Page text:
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A Step by Step Guide

The Probate Process Demystified

Probate, a term that often appears daunting, is the process of putting someone's affairs in order after they've passed away.

Probate involves identifying and collecting a deceased person’s assets, settling their debts, bills, and taxes, and ensuring that the remaining assets go to their intended beneficiaries. In this guide, we'll break down the probate process into manageable steps, making it easier to understand and navigate.

Who is Responsible for Probate?

The individuals responsible for managing probate are known as "Personal Representatives." Their specific tasks depend on the assets left behind by the deceased person. If there's a Will, the responsibility falls on the Executors named in it. If there's no Will, the person is considered "intestate," and the responsibility passes to the next of kin, defined by specific rules.

Understanding Grants

A Grant is a crucial document issued by the Probate Service, granting the Personal Representative legal permission to manage the deceased person's assets. When there's a Will, it's referred to as a Grant of Probate. In cases without a Will, it's known as a Grant of Letters of Administration.

Assets Requiring a Grant

Personal Representatives need a Grant to handle specific assets, including houses, properties, land, company shares, and certain investments like Premium Bonds, Unit Trusts, and Stocks & Shares ISAs. Additionally, savings over a bank or building society's Small Balances Limit usually require a Grant.

Assets Not Requiring a Grant

Some assets, such as personal possessions, vehicles, and bank accounts below the Small Balances Limit, don't need a Grant. You can manage these assets without going through the probate process.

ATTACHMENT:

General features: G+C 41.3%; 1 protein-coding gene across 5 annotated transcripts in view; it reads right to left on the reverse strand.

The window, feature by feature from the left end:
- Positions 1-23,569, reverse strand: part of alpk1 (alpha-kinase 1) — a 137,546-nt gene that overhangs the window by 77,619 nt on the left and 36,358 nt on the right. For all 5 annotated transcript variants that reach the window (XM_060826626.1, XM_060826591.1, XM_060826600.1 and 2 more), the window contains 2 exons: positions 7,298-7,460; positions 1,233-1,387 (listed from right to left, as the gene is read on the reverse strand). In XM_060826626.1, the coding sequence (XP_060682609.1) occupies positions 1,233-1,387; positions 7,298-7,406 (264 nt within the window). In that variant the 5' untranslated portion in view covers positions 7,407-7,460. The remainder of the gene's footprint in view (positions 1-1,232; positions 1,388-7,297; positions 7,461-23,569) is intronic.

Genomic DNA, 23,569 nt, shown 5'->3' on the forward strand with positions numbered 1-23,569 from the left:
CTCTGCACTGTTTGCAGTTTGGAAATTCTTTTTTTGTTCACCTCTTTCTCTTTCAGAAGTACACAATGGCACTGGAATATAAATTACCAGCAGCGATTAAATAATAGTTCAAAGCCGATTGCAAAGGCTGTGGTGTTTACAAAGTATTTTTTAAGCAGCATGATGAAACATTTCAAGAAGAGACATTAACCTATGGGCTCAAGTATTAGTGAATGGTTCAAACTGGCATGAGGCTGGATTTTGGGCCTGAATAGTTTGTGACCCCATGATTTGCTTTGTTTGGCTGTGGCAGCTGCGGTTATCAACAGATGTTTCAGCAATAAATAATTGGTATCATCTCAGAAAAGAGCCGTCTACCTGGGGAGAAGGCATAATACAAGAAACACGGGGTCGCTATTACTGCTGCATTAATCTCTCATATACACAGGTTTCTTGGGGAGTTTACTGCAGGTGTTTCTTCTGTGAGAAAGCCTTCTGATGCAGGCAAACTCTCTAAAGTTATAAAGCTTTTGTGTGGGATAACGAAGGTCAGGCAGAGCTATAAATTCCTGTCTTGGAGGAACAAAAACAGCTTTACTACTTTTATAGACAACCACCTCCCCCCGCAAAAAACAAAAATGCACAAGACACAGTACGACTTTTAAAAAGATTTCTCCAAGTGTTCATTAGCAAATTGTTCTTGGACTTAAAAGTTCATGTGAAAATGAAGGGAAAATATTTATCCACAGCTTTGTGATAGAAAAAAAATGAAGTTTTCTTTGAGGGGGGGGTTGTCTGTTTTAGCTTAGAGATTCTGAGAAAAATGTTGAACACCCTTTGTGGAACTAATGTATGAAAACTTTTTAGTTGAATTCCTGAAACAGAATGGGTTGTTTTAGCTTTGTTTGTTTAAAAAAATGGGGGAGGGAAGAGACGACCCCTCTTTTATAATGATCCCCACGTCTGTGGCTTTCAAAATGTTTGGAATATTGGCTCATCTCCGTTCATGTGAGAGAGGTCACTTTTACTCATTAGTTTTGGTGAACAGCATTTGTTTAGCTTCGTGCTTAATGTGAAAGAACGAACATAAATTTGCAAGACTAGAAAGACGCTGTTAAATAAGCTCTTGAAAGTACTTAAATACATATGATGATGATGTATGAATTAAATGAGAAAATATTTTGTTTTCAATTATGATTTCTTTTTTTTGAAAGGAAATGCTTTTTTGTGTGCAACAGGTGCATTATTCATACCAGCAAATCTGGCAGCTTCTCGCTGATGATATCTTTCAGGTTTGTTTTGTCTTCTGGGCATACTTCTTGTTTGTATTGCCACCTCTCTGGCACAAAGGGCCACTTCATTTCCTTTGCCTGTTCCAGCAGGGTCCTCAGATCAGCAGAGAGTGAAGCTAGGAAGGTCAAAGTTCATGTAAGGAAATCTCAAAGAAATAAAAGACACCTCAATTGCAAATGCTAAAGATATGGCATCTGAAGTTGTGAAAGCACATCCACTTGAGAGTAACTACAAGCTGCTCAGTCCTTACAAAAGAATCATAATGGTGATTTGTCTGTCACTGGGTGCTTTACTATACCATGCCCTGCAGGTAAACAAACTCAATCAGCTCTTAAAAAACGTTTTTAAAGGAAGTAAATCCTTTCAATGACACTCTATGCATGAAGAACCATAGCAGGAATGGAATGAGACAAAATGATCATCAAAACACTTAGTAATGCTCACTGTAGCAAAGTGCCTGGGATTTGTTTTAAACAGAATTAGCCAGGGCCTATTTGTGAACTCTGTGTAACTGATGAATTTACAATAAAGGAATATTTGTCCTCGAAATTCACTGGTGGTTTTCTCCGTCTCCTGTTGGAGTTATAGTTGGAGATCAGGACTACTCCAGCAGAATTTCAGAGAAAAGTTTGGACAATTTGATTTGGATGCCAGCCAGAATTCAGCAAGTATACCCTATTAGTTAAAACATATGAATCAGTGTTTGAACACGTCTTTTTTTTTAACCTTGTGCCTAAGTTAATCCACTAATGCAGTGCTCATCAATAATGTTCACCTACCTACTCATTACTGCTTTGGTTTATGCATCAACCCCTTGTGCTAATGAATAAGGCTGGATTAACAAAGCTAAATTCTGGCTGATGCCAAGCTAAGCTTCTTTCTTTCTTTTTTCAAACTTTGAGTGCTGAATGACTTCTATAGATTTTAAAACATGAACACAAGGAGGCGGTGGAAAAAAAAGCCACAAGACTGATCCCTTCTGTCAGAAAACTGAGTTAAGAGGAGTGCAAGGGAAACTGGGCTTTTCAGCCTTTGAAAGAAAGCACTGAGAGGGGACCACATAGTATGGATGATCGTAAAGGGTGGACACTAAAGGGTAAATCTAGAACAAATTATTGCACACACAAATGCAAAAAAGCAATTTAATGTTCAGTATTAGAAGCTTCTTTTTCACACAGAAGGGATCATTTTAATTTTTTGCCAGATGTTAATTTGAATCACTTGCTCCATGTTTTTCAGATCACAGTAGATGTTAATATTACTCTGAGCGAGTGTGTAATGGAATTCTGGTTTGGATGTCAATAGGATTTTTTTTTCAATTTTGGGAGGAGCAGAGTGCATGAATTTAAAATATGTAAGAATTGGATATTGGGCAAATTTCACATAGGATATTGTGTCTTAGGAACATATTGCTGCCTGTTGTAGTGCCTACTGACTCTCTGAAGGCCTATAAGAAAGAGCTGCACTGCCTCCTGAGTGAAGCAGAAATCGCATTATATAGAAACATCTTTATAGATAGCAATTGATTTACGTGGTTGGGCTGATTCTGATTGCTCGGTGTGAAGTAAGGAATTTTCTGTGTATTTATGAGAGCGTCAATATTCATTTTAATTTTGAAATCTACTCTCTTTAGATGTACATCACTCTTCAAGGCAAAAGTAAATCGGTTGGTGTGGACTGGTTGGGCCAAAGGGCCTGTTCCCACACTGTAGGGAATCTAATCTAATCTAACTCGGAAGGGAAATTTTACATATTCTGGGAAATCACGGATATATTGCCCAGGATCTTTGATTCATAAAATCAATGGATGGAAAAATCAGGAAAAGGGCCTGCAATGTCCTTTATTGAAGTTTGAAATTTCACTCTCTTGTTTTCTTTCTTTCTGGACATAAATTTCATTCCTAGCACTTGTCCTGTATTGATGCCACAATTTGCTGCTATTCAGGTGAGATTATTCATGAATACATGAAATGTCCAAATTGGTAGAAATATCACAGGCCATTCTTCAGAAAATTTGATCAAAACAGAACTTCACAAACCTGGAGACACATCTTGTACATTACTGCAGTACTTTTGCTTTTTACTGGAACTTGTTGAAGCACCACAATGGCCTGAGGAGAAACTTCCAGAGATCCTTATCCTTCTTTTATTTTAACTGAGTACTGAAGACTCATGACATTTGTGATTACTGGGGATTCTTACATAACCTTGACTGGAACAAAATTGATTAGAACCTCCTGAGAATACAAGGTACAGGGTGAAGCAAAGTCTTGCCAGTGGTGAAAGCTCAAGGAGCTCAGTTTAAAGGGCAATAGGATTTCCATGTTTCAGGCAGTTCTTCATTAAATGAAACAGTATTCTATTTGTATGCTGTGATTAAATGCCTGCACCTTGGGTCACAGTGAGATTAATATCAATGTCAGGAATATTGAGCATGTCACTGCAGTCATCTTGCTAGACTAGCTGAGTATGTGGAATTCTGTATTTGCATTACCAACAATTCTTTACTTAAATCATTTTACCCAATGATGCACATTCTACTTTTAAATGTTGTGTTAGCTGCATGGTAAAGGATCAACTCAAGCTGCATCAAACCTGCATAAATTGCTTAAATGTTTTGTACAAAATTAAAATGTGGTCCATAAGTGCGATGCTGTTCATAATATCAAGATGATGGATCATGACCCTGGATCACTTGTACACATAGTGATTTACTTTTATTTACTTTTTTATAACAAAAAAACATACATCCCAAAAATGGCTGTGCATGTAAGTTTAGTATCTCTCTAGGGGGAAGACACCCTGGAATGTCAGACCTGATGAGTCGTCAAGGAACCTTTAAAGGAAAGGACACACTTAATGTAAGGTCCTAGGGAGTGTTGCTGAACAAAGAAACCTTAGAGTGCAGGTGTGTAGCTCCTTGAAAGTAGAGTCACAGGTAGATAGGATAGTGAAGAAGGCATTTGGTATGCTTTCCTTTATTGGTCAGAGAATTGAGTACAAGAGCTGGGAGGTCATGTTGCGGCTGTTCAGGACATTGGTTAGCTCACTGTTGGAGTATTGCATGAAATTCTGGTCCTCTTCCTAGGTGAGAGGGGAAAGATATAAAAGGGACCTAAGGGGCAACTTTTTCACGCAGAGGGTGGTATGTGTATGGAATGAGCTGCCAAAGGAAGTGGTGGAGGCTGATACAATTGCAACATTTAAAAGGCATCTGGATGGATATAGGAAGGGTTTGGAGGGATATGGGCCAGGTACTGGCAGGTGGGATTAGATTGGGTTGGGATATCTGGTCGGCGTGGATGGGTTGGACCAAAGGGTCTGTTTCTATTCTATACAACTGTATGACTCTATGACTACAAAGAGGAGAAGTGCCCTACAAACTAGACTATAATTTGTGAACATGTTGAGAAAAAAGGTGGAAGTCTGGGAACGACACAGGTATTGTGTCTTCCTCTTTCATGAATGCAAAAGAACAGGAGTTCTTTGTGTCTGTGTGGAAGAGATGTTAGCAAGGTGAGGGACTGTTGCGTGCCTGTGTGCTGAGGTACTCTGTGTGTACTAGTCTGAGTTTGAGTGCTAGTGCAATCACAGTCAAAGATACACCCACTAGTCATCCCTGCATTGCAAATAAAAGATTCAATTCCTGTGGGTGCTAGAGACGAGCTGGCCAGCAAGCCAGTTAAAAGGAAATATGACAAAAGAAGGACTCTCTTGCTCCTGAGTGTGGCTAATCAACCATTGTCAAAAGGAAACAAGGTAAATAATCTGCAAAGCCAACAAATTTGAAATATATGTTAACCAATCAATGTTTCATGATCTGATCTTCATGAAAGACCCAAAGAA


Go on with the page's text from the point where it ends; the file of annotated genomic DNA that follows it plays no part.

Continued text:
Applying for a Grant

If you have a solicitor, applying for a Grant can often be done online through the Probate Service's portal. You'll need to provide details of the deceased person's identity, date of death, the overall value of their assets, and your status as the Personal Representative.

When applying without a solicitor, you'll need to complete a paper application using a 22-page form (PA1A or PA1P), depending on whether there's a Will. If Inheritance Tax is applicable, it must be declared with HMRC before applying for a Grant.

How Long Does It Take?

The waiting time for an online application is approximately 16 weeks. However, if the Probate Service requires additional information, it may extend this period. Paper applications are supposed to take 16 weeks, but in practice, they often take longer, typically around six months.

What to Do While Waiting for a Grant?

During the waiting period, you should secure and inspect the deceased person's home if vacant, ensuring it remains insured. You can also arrange for the house to be cleared and valuables to be sold. If specific gifts are left in the Will, you can distribute them. You can also sell vehicles, and gather money from bank accounts below the Small Balances Limit.

After a Grant Is Issued

Once a Grant is issued, you have the legal authority to manage the deceased person's properties, shares, and larger investments and savings accounts. You must then file the Grant with relevant banks and investment companies, which will release funds after you complete a Bereavement Form.

Assets like properties can be transferred to heirs or sold, and debts and bills must be paid. Gifts specified in the Will are distributed, followed by specific monetary gifts. Finally, an Estate Account is prepared, detailing assets, bills, and distributed gifts, determining the Residuary Estate's final figure and each heir's entitlement.

Considering Professional Help

While you can handle probate yourself, especially for simpler cases, the support of a solicitor can streamline the process and alleviate the stress involved. Complex tasks, like Inheritance Tax calculations and Grant applications, are often best left to experienced professionals. Solicitors can help prevent costly errors and disputes, safeguarding the Personal Representative and the heirs.

In summary, the probate process may seem overwhelming, but with the right guidance and support, it can be managed efficiently and effectively, ensuring a smooth transition of assets to the rightful beneficiaries. Don't hesitate to seek professional assistance when needed to simplify the journey through probate.

If you need guidance with Probate, feel free to get in touch for support. You can call us on 0151 601 5399 or easily schedule a video consultation for a fuller discussion, by visiting our booking page

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